State v. State Racing Commission

Annotate this Case

112 So. 2d 825 (1959)

STATE of Florida on relation of FLORIDA JAI ALAI, INC., Petitioner, v. STATE RACING COMMISSION et al., Respondents.

Supreme Court of Florida.

April 3, 1959.

Rehearing Denied May 27, 1959.

*826 J. Lewis Hall, of Hall, Hartwell & Douglass, Tallahassee, John H. Gunn, Hubert H. Hevey, Jr., and George John Miller, Miami, for petitioner.

Richard W. Ervin, Atty. Gen., George E. Owen, Asst. Atty. Gen., and George F. Gilleland, Miami, for respondents.

Hoffman, Kemper & Johnson, Carl T. Hoffman, Miami, and Steed, Steed & Urban, Orlando, for amicus curiae.

HOBSON, Justice.

Florida Jai Alai, Inc., has filed a petition for alternative writ of mandamus, requesting that the respondent State Racing Commission of Florida, et al., be directed to issue a permit to the relator which would entitle it to operate a jai alai fronton in Seminole County, Florida. This court issued the alternative writ of mandamus and in due course the respondent filed an answer and return to the same.

The facts are relatively simple and not disputed. On June 26, 1958, Florida Jai Alai, Inc., filed an application for a permit to operate a jai alai fronton in Seminole County with the State Racing Commission. The Commission, at a meeting held on August 11, 1958, found that the relator in its application for the permit had fully met all of the requirements of Chapter 551, Florida Statutes, F.S.A., and the requirements of the rules and regulations of the Commission.

The Commission further found that, pursuant to § 551.12 of the Florida Statutes, F.S.A., no election was required in Seminole County, inasmuch as the necessary elections had been held in that county in which a majority of the voters voted in favor of the operation of more than one horse or dog track. In addition, the Commission found that the location proposed by the relator is within 20 miles of an already licensed dog racing track, but not within 20 miles of an already licensed jai alai fronton.

The Commission was of the belief that this court's opinion in the case of Florida State Racing Commission v. McLaughlin, Fla. 1958, 102 So. 2d 574, 575, raises some doubt as to whether § 551.12 and § 550.05, when construed together, prohibited licensing of a fronton within 100 miles of an already licensed racing plant.[1]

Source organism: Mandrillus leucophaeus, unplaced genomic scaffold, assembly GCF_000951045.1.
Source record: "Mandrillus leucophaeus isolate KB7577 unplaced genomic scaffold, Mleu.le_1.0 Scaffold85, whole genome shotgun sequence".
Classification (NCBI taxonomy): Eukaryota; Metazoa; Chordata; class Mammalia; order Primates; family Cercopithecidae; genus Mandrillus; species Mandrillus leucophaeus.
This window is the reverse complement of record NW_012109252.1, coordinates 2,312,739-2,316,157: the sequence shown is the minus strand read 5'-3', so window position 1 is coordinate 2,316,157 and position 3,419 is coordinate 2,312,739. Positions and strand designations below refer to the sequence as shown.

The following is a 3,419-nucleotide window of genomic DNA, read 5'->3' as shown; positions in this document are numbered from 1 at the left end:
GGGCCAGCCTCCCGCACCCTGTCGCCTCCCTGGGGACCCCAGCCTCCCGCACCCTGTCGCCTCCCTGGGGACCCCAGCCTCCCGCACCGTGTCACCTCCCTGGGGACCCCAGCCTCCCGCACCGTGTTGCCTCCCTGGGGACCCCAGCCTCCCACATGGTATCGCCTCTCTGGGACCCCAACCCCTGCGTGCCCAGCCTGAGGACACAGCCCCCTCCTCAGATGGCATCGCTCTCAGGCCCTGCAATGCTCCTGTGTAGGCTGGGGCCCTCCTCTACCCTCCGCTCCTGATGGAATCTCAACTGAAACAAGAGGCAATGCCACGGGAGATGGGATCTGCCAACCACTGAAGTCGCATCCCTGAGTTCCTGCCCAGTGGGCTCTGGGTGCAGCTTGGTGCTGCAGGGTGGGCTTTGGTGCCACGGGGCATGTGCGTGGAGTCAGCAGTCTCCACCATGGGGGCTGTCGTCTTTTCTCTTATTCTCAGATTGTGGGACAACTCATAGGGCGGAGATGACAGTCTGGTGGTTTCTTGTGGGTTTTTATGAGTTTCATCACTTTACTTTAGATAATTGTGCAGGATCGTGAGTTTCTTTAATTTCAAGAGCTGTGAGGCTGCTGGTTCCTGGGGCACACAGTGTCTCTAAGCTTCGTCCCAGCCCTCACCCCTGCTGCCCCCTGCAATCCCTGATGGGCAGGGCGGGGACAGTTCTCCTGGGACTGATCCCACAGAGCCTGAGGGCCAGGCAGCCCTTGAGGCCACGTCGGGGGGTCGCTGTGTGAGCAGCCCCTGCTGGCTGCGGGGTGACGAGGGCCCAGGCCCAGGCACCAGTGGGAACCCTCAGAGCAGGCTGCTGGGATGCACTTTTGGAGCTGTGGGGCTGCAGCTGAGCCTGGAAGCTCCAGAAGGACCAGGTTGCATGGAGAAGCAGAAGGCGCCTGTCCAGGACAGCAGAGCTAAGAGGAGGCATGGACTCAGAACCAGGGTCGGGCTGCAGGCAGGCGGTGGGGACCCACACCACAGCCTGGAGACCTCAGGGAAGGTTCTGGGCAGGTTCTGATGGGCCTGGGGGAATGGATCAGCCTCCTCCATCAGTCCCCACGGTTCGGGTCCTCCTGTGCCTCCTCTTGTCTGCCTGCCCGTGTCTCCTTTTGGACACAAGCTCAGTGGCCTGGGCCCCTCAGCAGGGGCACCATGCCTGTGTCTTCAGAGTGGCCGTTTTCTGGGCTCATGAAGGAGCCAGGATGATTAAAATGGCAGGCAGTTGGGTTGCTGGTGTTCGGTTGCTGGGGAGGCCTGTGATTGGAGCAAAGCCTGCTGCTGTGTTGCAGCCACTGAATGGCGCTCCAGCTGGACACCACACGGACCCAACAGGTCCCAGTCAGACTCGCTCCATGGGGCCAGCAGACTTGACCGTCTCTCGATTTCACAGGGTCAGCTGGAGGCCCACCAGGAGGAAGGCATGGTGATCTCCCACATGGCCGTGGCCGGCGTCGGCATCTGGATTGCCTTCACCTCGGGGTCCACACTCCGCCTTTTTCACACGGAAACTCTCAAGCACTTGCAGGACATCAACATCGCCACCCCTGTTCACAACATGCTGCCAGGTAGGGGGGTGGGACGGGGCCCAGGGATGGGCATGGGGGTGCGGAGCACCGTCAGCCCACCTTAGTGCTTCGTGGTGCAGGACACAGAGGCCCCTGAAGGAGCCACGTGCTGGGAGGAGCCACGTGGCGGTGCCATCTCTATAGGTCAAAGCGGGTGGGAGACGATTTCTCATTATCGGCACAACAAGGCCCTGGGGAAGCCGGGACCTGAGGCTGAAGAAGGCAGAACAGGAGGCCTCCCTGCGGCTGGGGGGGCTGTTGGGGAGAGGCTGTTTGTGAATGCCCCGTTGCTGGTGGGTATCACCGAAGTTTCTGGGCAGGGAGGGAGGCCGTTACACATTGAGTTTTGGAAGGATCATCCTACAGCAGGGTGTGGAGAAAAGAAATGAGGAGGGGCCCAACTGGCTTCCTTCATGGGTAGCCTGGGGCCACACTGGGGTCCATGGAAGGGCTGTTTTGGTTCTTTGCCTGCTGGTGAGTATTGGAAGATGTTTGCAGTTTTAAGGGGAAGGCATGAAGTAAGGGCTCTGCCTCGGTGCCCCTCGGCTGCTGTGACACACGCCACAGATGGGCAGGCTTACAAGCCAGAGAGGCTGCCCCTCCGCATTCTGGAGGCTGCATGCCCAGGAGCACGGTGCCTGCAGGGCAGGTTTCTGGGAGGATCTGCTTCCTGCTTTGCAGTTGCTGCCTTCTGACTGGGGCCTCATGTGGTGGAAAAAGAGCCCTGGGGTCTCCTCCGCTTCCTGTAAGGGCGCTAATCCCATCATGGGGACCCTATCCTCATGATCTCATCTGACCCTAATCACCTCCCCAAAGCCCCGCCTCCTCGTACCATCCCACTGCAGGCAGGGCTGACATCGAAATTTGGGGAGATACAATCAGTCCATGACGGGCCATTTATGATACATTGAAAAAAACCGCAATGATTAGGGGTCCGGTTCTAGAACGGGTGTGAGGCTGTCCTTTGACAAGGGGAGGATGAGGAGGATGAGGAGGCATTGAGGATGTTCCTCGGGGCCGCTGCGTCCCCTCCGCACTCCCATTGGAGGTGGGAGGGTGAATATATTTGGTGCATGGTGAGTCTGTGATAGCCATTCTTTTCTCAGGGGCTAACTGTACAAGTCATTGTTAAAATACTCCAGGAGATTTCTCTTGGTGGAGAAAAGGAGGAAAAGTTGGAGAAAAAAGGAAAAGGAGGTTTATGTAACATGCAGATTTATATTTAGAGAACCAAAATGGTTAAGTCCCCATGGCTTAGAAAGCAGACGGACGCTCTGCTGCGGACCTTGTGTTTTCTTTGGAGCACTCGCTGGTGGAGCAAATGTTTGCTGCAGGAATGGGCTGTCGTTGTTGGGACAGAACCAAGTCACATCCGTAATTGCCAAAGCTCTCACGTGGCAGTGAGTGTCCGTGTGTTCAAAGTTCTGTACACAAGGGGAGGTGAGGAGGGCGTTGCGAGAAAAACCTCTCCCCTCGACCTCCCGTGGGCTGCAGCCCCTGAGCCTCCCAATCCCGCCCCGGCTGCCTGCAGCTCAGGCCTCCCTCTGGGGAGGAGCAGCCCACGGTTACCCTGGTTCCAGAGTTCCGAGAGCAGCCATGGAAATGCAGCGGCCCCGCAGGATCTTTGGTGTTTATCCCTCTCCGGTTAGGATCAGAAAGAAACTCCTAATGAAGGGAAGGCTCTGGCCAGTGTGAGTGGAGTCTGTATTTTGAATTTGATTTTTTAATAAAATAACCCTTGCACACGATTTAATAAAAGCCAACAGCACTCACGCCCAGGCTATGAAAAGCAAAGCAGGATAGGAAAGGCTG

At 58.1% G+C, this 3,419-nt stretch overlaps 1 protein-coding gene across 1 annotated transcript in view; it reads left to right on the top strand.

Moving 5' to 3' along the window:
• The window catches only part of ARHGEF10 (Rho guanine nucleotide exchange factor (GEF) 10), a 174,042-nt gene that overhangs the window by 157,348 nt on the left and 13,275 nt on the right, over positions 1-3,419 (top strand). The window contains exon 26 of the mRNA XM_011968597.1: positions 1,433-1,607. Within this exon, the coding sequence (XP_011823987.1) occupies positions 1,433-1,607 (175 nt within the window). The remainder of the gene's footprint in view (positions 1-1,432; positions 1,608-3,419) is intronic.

*827 The Commission, after making the above findings and expressing its opinion as to the effect of the McLaughlin case, denied the application of Florida Jai Alai, Inc.,

"on the sole ground that Section 551.12 of the Florida Statutes might be construed to preclude the Commission from licensing the operation of a jai alai fronton within twenty (20) miles of an already licensed racing plant."

The statutes involved are Section 551.12 (Fronton law) and Section 550.05 (Dog and Horse racing law).

Section 551.12, Florida Statutes, F.S.A., provides in part:

"All other pertinent provisions of chapter 550, dealing with the powers, duties and liabilities of the state racing commission and of the operators of dog racing tracks and dealing with the location thereof and with the issuance and granting of permits and licenses to conduct dog racing not inconsistent with the express provisions of this chapter shall be construed to relate to and govern the state racing commission and the operators of any fronton and the location thereof and the issuance and granting of permits and licenses for the operation of frontons under the provisions of this chapter as fully as if the same were herein expressly set out; provided, however, that in no event shall any jai alai fronton be licensed to operate within twenty miles of a fronton already licensed." (Emphasis supplied.)

Section 550.05, Florida Statutes, F.S.A., provides in part:

"Upon all applications filed and approved a permit shall be issued to the applicant setting forth the name, the location of the race track, the kind of racing desired * * *; and provided further that no application shall be considered and no permit shall be issued by the racing commission nor voted upon in any county to conduct running horse races, harness horse races or dog races at a location within one hundred miles road travel via most practical route of another location for which a permit has been issued and a racing plant located, * * *."

The relator, respondent and amicus curiae all agree that under our statutes: (a) Permits for the conduct of horse races, harness horse races or dog races cannot be issued for a location within 100 miles road distance of another racing plant. Thus, a dog racing track permit cannot be issued for a location within 100 miles of a harness horse racing, horse racing or another dog racing plant.[2]

(b) A jai alai fronton permit cannot be issued for a location within 20 miles road distance of an already licensed jai alai fronton.[3]

The dispute between the parties arises out of the answer to the question whether or not there is a statutory requirement which prohibits a jai alai fronton from being licensed to operate within a given distance of any already licensed dog or horse racing plant and, if so, what is said distance requirement?

The primary problem before us is one of statutory construction. The rules governing such construction were adequately set forth in the McLaughlin case, supra, 102 So. 2d 574, 575.